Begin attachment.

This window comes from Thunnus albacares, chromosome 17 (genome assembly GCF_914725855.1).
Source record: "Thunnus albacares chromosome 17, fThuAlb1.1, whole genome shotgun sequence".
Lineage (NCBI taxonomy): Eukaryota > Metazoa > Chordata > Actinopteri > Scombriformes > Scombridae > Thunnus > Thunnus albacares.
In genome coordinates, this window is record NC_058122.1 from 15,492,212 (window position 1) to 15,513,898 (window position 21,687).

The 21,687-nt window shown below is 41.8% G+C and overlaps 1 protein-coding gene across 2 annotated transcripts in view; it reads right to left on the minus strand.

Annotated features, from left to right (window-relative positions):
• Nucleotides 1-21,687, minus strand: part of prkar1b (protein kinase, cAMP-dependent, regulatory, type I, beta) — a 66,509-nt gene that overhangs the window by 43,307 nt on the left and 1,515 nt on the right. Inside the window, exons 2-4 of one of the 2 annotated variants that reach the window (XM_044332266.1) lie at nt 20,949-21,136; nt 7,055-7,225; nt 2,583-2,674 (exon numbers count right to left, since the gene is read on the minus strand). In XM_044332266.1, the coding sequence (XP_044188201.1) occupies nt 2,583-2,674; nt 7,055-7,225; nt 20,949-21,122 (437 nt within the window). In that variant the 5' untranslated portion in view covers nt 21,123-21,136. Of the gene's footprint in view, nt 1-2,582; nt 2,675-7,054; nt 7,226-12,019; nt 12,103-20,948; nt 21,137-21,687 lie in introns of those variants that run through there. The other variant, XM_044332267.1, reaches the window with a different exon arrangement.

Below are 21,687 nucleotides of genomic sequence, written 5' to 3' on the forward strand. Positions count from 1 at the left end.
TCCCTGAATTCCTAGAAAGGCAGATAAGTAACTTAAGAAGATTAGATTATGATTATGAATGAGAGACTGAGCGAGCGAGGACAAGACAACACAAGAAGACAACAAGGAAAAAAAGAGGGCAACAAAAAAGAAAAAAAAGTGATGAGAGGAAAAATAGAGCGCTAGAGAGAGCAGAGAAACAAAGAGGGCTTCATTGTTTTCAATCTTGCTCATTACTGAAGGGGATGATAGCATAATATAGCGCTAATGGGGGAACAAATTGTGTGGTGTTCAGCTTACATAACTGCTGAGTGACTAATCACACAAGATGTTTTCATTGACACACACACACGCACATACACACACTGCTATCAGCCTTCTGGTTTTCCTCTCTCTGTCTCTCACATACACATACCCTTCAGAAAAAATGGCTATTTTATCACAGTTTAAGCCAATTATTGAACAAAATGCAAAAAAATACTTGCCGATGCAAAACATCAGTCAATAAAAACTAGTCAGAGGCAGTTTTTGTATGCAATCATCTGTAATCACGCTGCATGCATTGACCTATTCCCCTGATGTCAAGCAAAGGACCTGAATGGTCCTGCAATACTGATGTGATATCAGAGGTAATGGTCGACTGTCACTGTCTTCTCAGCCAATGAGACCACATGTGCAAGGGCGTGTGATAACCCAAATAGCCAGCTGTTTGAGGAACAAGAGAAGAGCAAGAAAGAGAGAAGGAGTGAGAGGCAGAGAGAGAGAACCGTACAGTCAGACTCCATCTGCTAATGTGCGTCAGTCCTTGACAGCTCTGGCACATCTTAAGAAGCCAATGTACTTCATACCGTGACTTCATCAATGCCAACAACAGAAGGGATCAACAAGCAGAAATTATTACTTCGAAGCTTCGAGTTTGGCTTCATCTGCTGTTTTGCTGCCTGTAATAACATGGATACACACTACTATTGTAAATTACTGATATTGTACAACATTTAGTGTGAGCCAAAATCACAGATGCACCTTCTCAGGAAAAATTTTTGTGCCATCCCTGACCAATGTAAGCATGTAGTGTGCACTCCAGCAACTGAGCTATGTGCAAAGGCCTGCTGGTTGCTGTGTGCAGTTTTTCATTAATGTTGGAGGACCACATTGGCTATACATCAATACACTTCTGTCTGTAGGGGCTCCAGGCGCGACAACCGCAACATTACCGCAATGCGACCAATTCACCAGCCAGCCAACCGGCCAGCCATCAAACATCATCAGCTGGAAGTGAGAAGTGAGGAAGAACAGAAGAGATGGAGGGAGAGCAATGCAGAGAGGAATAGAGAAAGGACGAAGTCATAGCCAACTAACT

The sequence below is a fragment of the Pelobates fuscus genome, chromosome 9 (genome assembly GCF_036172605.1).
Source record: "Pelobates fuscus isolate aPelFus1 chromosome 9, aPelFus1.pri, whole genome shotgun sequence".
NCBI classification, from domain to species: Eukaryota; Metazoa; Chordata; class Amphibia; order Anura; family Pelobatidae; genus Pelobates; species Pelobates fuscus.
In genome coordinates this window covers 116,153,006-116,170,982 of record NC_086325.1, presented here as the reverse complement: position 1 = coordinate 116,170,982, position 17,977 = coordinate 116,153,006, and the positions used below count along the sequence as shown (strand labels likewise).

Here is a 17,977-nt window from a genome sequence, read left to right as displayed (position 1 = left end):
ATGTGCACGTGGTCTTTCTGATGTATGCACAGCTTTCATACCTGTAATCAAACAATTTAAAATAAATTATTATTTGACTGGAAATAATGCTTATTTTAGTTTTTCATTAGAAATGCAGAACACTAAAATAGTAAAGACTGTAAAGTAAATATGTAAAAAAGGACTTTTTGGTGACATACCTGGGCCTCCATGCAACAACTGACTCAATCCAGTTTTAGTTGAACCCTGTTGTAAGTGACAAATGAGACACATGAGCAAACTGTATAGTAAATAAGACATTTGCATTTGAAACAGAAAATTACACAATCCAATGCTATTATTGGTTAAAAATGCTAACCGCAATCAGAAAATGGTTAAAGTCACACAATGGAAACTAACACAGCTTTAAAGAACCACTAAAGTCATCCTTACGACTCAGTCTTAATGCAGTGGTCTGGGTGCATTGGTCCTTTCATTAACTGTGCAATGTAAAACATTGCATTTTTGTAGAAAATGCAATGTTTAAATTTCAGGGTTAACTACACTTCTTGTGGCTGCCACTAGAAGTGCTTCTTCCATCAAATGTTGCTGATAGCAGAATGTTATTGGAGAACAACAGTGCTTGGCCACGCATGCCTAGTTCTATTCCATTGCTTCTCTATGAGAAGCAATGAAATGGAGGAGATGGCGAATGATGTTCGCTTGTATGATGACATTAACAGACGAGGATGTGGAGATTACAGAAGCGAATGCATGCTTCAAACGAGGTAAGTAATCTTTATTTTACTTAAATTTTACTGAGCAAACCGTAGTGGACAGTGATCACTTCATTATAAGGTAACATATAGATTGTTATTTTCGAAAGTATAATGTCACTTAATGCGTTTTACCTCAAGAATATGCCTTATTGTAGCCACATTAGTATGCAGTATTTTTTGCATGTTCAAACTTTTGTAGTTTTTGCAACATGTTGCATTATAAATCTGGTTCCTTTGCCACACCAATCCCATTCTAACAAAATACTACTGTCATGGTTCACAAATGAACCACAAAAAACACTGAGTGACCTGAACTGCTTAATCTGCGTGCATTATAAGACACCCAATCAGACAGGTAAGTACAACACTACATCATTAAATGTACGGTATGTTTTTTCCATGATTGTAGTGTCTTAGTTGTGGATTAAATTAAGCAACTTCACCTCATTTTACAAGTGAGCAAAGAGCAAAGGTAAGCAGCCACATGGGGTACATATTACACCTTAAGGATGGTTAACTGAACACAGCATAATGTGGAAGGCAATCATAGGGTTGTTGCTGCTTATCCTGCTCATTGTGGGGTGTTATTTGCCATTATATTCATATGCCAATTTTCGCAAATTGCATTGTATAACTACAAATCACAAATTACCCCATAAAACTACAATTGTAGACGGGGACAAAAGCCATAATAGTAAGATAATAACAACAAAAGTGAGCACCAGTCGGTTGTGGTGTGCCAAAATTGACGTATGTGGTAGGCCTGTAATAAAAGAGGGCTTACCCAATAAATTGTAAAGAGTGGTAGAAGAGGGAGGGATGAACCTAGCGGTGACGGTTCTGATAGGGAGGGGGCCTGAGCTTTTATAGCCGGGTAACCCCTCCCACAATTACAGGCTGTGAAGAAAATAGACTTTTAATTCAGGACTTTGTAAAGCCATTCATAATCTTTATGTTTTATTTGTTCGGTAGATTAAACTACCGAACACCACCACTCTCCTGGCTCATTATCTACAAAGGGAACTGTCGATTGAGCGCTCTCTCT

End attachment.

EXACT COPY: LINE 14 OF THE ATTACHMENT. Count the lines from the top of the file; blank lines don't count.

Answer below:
Here is a 17,977-nt window from a genome sequence, read left to right as displayed (position 1 = left end):